in reference to: FCC member blasts Google-Verizon plan, says it favors the rich - The Hill's Hillicon Valley (view on Google Sidewiki)
Saturday, August 21, 2010
in reference to: FCC member blasts Google-Verizon plan, says it favors the rich - The Hill's Hillicon Valley (view on Google Sidewiki)
Last week the FCC published its’ report on U.S. broadband Internet usage entitled Broadband Performance: OBI Technical Report No. 4. The press chose to report on the sensational claim in the Executive Summary that actual measured bandwidth was half of the advertised bandwidth. If they would have taken the time to read past the Executive Summary or not copy the other articles written about the report, they would have noticed that the report supports Quality of Service (QOS); thereby, implicitly endorsing differentiated services. They even dedicated Appendix 3 to a cursory discussion of QOS.
In Section I, the concept of QOS is first mentioned when profiling the different types of traffic users download. In the quote below, The FCC states that high definition video needs bandwidth and QOS.
At the high end of the range, an application such as enhanced high definition (HD) video teleconferencing could require 5–10 Mbps, or more along with significant quality of service (QOS) performance (see Exhibit 9, where “Symm.”—short for symmetrical—indicates that the download speed is also required for upstream traffic).
In the next paragraph they reveal the other parameters that are required for HD video conferencing.
Download speeds are only one measure of broadband performance.
For example, HD quality videoconferencing requires very fast upload speeds to allow a person to transmit her image and voice while simultaneously receiving the image and voice of another person. In addition to upload and download speeds, measures of QOS such as availability, latency and jitter (variation in latency among different packets) may be important. Some applications, like e-mail or text-based Web surfing, are generally insensitive to these other measures of network performance, but for other applications, such as videoconferencing, these measures may be important (see Exhibit 10).
These statements introduce the reader to the concept that bandwidth alone may not be sufficient for certain types of services. Later in Exhibits 9 and 10, services are classified by their need to be experienced immediately along with the need for QOS to determine user experience. The FCC is unequivocally stating that all bits are not created equal. They identify real-time and near-real-time traffic as needing lower packet loss, latency, and jitter from typical web browsing or e-mail reading. The FCC’s quiet endorsement of differentiated services came in the beginning of Section III by stating:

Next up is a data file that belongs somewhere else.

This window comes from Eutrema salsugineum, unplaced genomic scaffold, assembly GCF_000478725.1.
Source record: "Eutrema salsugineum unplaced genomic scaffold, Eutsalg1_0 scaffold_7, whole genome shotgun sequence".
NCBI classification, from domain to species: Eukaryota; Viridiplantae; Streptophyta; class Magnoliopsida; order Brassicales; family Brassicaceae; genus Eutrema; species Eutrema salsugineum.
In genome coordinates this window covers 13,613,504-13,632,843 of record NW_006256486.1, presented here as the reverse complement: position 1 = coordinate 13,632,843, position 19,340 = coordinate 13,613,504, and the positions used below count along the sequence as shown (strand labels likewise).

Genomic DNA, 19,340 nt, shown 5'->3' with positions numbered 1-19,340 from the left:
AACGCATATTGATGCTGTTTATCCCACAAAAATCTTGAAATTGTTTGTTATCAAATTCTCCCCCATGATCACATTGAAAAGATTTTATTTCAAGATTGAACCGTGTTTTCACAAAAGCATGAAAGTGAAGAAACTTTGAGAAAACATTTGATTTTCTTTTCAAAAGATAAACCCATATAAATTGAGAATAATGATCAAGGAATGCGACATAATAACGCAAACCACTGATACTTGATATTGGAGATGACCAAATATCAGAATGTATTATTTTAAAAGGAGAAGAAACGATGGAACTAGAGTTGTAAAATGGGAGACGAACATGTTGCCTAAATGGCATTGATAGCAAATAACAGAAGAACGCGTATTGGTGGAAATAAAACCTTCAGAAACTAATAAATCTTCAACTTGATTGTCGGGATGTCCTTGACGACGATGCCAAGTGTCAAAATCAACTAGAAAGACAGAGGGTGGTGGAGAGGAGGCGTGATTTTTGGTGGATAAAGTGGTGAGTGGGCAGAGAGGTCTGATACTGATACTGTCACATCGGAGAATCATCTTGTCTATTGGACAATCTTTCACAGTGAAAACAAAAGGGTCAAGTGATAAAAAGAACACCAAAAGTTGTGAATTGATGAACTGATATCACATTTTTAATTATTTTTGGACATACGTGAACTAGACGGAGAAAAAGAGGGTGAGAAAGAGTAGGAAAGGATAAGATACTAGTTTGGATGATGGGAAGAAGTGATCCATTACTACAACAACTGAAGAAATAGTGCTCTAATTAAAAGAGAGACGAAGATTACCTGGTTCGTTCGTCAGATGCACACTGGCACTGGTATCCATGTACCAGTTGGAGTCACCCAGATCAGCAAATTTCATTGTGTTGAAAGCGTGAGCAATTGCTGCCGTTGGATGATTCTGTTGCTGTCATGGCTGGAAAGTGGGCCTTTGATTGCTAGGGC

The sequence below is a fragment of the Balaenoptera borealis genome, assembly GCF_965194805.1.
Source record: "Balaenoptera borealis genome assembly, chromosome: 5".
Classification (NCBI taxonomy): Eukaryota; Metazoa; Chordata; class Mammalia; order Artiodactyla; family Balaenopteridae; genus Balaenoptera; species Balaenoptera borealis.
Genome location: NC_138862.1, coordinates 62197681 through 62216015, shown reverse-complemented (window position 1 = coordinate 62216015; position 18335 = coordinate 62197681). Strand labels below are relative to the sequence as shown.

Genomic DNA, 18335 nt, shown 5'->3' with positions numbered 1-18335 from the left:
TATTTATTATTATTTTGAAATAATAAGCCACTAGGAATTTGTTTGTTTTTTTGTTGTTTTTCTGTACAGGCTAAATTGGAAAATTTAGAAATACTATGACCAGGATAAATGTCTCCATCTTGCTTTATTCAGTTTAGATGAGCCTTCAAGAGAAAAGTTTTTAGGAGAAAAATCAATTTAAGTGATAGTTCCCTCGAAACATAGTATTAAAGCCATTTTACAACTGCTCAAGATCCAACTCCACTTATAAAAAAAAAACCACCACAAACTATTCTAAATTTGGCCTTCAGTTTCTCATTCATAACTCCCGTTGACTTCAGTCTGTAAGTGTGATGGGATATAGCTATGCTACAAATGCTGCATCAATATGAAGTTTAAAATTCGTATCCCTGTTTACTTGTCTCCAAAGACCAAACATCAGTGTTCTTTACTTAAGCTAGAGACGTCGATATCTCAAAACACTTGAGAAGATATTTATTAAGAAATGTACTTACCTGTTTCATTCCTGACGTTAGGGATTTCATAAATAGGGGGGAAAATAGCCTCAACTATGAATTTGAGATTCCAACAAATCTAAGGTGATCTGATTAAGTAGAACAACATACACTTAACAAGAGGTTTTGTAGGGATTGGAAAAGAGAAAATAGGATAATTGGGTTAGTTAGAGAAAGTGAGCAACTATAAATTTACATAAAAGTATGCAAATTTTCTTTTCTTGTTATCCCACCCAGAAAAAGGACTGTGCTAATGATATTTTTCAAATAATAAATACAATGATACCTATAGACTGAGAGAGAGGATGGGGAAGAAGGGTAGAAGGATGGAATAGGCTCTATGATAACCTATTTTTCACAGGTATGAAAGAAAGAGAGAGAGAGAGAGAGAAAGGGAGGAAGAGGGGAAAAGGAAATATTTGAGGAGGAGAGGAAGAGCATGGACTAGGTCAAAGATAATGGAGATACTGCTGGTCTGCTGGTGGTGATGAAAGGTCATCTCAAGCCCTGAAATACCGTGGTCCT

The NBP therefore relies on a National Broadband Availability Target defined in terms of quantified download and upload speeds, with qualitative reference to a QOS consistent with the delivery of voice and video applications.
Perhaps the reason why the FCC was dragging their feet on net neutrality regulation was that internally they actually support differentiated services.They realize that it can improve overall user Internet experience and provide real competition to the incumbents. By letting Google and Verizon publish their principles of net neutrality, they let those two take the flack for supporting differentiated services instead of staff having to deal with the political fallout. Whatever the reason, I am glad that the bureaucrats recognize how the application of QOS will benefit the Internet. Too bad the press missed it.
Thursday, August 12, 2010
Out of the hundreds of articles written about the recent set of principles released by Google and Verizon, this article written by Richi Jennings correctly points out two reasons why the egalitarian net neutrality concept will not work. He realizes that packet prioritization is necessary to create a good experience for all Internet users. The Internet’s architecture has changed much from the early days when it just pushed around short notes, e-mail, file transfers, terminal sessions, and net news. The services have increased to real-time and near real-time traffic like voice, video, instant messaging, and webcams. The backbone has changed from cobbled together private line connections to a complex backbone connecting many different carriers with both paid and neutral peering points. Its’ ability to adapt to the increase of users, services, and complexity is a credit to the many people that contributed to its architecture.
One of the reasons that the Internet has been so successful and extensible has been an absence of governmental interference. True that some countries have outlawed it or prevented access to certain types of material, but they have not meddled into its fundamental design. If the U.S. government intervenes by not allowing companies to add new capabilities or manage their networks, then the Internet as a whole will suffer. Every time the government creates a new law there are always unintended consequences. This time we can see them before they happen (is that possible?). Any carrier should not block or inhibit access to any lawful content provider. That is/should be a basic Internet tenant. That tenant should not exclude the classification/prioritization of traffic types as long as it is applied equally to any content provider.
Richi is one of the few people in the technical press that has enough of a technical understanding of the Internet to acknowledge that Google’s and Verizon’s principles are a good start. Holman W. Jenkins Jr. wrote an op-ed piece in today’s Wall Street Journal that acknowledges the need for traffic differentiation and recognizes that wireless is the true battlefield. I wish more of the technical press was as enlightened as these two.
Wednesday, August 11, 2010
Monday Google and Verizon released their joint framework for an open Internet. While the press and digiratti expressed their outrage that two leaders in the industry too the initiative to make a proposal, it was a major step forward in reaching consensus by the largest access and content providers. Condemnation was generally universal from expected sources like Wired, This Week in Tech, the George Soros funded MoveOn.org, the technical press in general, FCC, and even the Wall Street Journal. Other carriers, such as AT&T and Level 3, were generally timid in their acceptance of the progress. The reasons for the condemnation were varied and often overstated. Most of the denunciation resulted from a lack of knowledge in how the Internet and telecommunications networks work. This ignorance causes fear that results in calls for government intervention even though there is yet to be a problem.